ALA-LHRT is the only American organization focusing on library history, however, our field is truly an interdisciplinary one with many relevant centers for promoting research in the field of print culture. This column, along with reports from our own LHRT liaisons, will update members on the activities of SHARP, AHA, MLA, and the various centers for the book, as well as other bibliocentric organizations. Please send relevant notices to the editor of this column, Robert S. Freeman [firstname.lastname@example.org], HSSE Library, Stewart Center, Purdue University, West Lafayette IN 47907
Library History on the Web
The web, as it expands and evolves, is becoming an increasingly rich source of information and professional contacts in the field of library history. This will be the first installment of a regular column featuring some of these resources.
The Library History Group is a special interest group of the Library Association, somewhat analogous to the LHRT. It was formed in 1962 and is "the only group in the UK specifically devoted to the history of libraries and librarianship," according to its website. With the introduction of its listserv and the launching of its website, the Library History Group has become more visible in the online community. "We aim to use the Internet to raise awareness of our activities and to stimulate debate on library history," explains Graham Jefcoate, Secretary for the Committee of the LHG, adding that the site has succeeded in reaching an international audience beyond the formal membership.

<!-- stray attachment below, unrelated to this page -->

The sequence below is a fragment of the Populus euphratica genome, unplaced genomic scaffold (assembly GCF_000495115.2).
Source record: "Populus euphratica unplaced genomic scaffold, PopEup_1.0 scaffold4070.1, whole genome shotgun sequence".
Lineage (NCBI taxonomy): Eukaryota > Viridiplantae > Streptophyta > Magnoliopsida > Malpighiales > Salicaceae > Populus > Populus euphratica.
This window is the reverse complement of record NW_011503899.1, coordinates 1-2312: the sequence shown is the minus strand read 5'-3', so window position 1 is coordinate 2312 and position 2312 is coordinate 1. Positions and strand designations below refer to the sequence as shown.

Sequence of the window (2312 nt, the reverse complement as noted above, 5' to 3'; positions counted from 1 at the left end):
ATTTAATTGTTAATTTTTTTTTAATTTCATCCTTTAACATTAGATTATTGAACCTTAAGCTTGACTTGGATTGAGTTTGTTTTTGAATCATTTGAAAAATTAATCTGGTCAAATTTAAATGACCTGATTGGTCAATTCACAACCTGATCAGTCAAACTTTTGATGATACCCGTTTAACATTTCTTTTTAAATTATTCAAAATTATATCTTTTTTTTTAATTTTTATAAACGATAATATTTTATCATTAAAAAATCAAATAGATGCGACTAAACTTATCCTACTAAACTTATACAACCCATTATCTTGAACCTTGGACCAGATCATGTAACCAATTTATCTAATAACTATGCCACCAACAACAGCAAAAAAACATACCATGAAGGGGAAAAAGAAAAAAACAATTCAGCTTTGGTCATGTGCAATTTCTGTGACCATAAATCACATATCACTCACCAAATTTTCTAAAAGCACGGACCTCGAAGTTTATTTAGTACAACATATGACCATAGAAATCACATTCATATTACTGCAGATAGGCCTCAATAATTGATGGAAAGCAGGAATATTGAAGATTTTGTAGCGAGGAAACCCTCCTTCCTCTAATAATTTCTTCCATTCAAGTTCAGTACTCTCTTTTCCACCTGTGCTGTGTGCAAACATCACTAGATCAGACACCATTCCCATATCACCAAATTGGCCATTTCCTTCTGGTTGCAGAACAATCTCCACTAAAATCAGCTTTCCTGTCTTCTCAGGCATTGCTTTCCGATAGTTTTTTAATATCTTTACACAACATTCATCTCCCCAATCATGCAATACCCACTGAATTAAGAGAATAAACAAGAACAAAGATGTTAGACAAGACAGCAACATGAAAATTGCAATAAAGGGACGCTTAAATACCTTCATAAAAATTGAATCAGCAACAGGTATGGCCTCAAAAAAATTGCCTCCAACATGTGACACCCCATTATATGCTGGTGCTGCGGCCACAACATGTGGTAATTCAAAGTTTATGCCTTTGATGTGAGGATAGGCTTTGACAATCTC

The site includes a report which outlines the activities of the LHG for 1995-96 and descriptions of publishing projects such as an upcoming directory of historic libraries in the UK and the multi-volume History of Libraries in Britain and Ireland. A large part of the site is devoted to two conferences. Available on the site are abstracts of papers presented at a conference called The Universal Library: From Alexandria to the Internet, held in London in September, 1996. These papers focus on the tradition of a universal library throughout European library history. The conference ended with a call for cooperation to transform the internet into a global electronic library. An upcoming conference on Libraries and Modernity, scheduled for June, 1997, is also introduced.